The Scot, who started the day on seven under par, was finding the going tough in the early stages of day three when he played his first eight holes in one over par to lie seven shots off the lead. However, he then blitzed his next 10 holes in 10 under par, following a birdie on the ninth with seven more and an eagle in a brilliant back nine of 28, to sign for a round of 63 and finish on 16 under par, two shots clear of Rory McIlroy.
By coming home in nine-under-par 28, Gallacher equalled the lowest score to par set first by Spaniard José Maria Cañizares in the 1978 Swiss Open, and later matched by Swede Joakim Haeggman in the 1997 Alfred Dunhill Cup and England's Simon Khan at the 2004 Celtic Manor Wales Open.
Gallacher will have the chance to create yet more history on today's final day, when he will bid to become the first player to win two successive Omega Dubai Desert Classic titles.
He said: "I don't know where to start. I struggled at the start to be honest. I was a bit ropey for the first three or four holes. Then I hit a good shot into the seventh, but missed the putt. I bogeyed eight, and was feeling out of sorts, but then I hit a beautiful drive and 7-iron to about three feet on the ninth, and from then on, I never missed a shot.
"I was just trying to make as many birdies as I could and get a lead because I found the last time it's easier when you are leading than chasing. There's a lot of golf to go, but I will certainly be giving it my best shot."
The 39-year-old from Linlithgow, who was denied a second win of 2013 in a three-man play-off for the Johnnie Walker Champion-ship at Gleneagles, won by three shots here 12 months ago thanks to more amazing scoring.
A first round of 63 was followed by rounds of 70, 62 and 71, during which he made a total of five eagles, the last coming when he holed a wedge from 110 yards on the 16th in the final round.
He was also 10th in 2011 and second in 2012 and will not be overawed by playing in the final group with McIlroy, having partnered the two-time Major winner and Tiger Woods in the first two rounds.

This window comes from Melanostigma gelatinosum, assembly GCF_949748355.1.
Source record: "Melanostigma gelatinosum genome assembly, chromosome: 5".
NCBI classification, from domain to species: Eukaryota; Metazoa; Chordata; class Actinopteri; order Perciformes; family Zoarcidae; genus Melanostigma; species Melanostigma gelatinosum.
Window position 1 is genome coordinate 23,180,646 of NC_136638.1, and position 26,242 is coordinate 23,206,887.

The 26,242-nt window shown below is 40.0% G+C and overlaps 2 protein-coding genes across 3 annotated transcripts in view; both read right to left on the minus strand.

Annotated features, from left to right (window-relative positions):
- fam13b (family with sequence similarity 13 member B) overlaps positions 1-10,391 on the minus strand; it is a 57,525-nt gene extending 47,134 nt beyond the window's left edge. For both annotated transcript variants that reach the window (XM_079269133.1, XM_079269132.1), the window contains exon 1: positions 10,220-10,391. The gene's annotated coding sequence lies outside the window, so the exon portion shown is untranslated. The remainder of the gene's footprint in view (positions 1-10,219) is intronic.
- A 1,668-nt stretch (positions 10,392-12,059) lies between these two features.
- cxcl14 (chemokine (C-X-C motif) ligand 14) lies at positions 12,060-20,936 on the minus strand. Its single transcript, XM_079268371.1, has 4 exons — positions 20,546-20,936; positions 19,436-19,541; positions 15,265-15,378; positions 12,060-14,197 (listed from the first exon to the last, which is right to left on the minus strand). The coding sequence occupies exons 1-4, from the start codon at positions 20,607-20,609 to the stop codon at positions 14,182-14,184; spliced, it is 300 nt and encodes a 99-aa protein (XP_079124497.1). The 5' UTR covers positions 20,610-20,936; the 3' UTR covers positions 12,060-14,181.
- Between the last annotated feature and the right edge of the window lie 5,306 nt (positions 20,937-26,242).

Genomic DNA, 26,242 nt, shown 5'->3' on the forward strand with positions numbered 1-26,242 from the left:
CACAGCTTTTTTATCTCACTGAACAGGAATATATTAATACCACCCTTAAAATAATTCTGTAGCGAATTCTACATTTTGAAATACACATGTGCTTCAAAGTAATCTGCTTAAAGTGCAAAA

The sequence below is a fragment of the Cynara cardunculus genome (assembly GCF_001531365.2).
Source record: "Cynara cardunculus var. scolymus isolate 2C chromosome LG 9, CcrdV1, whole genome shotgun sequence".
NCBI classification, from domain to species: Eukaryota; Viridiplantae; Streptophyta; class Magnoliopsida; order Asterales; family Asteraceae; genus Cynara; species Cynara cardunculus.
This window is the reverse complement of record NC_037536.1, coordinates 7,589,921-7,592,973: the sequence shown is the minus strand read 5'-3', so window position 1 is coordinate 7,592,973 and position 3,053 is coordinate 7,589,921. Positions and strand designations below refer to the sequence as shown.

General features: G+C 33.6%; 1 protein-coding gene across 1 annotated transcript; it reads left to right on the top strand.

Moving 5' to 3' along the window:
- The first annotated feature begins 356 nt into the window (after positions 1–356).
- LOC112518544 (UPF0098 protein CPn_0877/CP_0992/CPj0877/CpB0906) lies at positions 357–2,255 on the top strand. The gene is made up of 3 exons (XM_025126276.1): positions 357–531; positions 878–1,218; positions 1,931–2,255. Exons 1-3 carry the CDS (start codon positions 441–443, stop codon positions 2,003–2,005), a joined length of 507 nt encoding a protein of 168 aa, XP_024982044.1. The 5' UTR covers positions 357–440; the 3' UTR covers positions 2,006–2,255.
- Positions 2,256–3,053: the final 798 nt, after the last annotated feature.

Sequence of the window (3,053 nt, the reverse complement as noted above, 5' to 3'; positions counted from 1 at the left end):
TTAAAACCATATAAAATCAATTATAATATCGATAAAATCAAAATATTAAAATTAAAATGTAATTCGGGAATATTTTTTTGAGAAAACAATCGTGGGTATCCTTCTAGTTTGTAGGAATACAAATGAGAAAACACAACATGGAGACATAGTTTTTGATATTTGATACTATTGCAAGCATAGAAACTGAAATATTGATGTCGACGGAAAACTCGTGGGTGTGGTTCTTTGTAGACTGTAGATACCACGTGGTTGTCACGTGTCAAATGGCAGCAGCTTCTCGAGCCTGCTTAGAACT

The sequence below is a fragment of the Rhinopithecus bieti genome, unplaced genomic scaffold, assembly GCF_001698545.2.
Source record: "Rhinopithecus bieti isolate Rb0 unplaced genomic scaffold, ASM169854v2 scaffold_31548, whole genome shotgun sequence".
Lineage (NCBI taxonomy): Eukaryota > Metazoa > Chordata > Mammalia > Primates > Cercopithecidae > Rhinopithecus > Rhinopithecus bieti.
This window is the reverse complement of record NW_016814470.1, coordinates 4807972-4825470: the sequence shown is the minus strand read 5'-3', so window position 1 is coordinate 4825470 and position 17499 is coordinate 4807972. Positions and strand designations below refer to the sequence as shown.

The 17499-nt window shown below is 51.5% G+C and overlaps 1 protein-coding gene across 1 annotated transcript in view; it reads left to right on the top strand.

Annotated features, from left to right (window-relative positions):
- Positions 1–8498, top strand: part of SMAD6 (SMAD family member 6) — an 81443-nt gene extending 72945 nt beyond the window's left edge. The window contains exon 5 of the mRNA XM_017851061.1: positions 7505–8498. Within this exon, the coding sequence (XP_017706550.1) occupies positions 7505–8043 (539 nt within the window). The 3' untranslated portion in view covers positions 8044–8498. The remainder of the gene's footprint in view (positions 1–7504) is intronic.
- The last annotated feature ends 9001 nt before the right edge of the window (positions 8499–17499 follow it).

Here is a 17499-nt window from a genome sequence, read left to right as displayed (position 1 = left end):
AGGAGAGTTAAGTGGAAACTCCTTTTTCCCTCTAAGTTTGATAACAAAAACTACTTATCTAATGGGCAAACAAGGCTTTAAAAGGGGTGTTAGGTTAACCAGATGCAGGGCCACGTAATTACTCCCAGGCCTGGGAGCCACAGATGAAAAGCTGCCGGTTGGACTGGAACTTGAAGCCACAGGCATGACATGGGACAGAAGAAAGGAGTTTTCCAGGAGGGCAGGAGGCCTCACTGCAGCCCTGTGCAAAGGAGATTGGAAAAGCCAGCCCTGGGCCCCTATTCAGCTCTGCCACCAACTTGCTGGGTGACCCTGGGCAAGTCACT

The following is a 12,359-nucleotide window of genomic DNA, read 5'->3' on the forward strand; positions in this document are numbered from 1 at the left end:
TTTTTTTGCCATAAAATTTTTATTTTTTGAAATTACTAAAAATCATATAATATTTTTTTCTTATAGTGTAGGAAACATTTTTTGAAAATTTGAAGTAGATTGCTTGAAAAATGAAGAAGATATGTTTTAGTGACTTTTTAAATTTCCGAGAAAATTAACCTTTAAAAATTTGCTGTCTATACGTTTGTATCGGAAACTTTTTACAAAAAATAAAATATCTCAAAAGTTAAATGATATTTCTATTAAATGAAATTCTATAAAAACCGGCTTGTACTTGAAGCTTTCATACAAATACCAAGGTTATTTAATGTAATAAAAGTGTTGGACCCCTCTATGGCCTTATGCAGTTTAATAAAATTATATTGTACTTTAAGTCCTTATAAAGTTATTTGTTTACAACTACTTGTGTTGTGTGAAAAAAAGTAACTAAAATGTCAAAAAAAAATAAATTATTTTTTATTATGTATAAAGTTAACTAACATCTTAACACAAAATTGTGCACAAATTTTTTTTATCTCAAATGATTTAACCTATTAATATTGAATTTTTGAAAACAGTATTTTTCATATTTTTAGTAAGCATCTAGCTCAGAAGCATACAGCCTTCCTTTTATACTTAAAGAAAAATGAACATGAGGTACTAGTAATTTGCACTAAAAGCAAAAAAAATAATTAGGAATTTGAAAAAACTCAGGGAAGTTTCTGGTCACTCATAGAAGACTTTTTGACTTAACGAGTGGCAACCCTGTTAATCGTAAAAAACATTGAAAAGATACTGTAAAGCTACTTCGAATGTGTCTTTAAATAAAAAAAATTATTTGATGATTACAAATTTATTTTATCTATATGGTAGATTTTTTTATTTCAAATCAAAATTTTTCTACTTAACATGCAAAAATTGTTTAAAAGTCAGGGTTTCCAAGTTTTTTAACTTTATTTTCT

McIlroy admitted he expected to win the title for a second time after holding a one-shot lead at halfway, but despite carding a 69, the 24-year-old was far from the brilliant form which saw him shoot an opening 63.
"It was OK," said McIlroy, who said he was not quite 100% after a bout of food poisoning. "I bogeyed the first again but birdied two and eagled three which was great. I didn't drive the ball particularly well, and I felt like I hit a lot of good putts that just didn't go in. I felt like I left a few out there, but it was a tricky day and shooting anything under 70 wasn't a bad score. Obviously Stephen had a phenomenal round, 63 today is a really impressive effort."
Told Gallacher was 10 under for the last 10 holes, McIlroy added: "I didn't know that. That's a great stretch of holes and hopefully he doesn't continue it tomorrow. I played with him the first two days and he played very well.
"Obviously he was on fire today, but I just need to hit a few more fairways, focus on a few things in my game, not really focus on what he's doing and make a few putts and see where it puts me. It's the second week in a row for me going into the last day with a chance to win, it's a great position to be in."
American Brooks Koepka held the lead midway through the back nine until Gallacher's charge, the 23-year-old dropping shots at the 14th and 15th to card a 70 and finish 12 under alongside Denmark's Thorbjorn Olesen, who fired a flawless 65.
Woods will require a miraculous final round if he is to prevail for a third time after the world No 1 signed for a round of 72 which left him in a tie for 37th place on five under par.